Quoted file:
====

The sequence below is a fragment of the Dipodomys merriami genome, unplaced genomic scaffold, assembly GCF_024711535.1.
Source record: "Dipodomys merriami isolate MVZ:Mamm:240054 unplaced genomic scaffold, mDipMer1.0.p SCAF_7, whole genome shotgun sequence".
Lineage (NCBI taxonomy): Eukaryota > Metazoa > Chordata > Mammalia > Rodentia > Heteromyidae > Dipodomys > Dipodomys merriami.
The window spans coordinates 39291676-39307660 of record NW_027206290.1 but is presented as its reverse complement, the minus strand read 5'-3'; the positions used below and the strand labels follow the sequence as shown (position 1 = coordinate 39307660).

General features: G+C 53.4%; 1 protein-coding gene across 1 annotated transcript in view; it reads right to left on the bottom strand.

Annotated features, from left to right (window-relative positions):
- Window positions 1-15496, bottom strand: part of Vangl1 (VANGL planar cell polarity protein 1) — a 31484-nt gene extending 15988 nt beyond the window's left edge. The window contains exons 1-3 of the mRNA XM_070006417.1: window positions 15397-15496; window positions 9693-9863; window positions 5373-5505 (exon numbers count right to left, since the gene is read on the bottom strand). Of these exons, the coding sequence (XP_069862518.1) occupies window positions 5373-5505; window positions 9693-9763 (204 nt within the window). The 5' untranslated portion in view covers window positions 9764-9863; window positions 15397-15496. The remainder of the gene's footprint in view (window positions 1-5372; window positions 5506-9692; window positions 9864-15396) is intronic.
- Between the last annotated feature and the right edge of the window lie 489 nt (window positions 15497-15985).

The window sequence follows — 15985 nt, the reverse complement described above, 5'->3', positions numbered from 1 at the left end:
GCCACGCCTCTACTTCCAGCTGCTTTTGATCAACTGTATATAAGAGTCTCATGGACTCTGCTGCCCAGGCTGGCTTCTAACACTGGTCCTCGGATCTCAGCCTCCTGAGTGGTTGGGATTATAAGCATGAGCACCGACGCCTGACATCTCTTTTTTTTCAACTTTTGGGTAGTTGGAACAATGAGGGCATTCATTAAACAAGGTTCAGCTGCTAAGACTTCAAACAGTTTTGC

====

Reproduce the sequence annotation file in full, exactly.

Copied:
The sequence below is a fragment of the Dipodomys merriami genome, unplaced genomic scaffold, assembly GCF_024711535.1.
Source record: "Dipodomys merriami isolate MVZ:Mamm:240054 unplaced genomic scaffold, mDipMer1.0.p SCAF_7, whole genome shotgun sequence".
Lineage (NCBI taxonomy): Eukaryota > Metazoa > Chordata > Mammalia > Rodentia > Heteromyidae > Dipodomys > Dipodomys merriami.
The window spans coordinates 39291676-39307660 of record NW_027206290.1 but is presented as its reverse complement, the minus strand read 5'-3'; the positions used below and the strand labels follow the sequence as shown (position 1 = coordinate 39307660).

General features: G+C 53.4%; 1 protein-coding gene across 1 annotated transcript in view; it reads right to left on the bottom strand.

Annotated features, from left to right (window-relative positions):
- Window positions 1-15496, bottom strand: part of Vangl1 (VANGL planar cell polarity protein 1) — a 31484-nt gene extending 15988 nt beyond the window's left edge. The window contains exons 1-3 of the mRNA XM_070006417.1: window positions 15397-15496; window positions 9693-9863; window positions 5373-5505 (exon numbers count right to left, since the gene is read on the bottom strand). Of these exons, the coding sequence (XP_069862518.1) occupies window positions 5373-5505; window positions 9693-9763 (204 nt within the window). The 5' untranslated portion in view covers window positions 9764-9863; window positions 15397-15496. The remainder of the gene's footprint in view (window positions 1-5372; window positions 5506-9692; window positions 9864-15396) is intronic.
- Between the last annotated feature and the right edge of the window lie 489 nt (window positions 15497-15985).

The window sequence follows — 15985 nt, the reverse complement described above, 5'->3', positions numbered from 1 at the left end:
GCCACGCCTCTACTTCCAGCTGCTTTTGATCAACTGTATATAAGAGTCTCATGGACTCTGCTGCCCAGGCTGGCTTCTAACACTGGTCCTCGGATCTCAGCCTCCTGAGTGGTTGGGATTATAAGCATGAGCACCGACGCCTGACATCTCTTTTTTTTCAACTTTTGGGTAGTTGGAACAATGAGGGCATTCATTAAACAAGGTTCAGCTGCTAAGACTTCAAACAGTTTTGC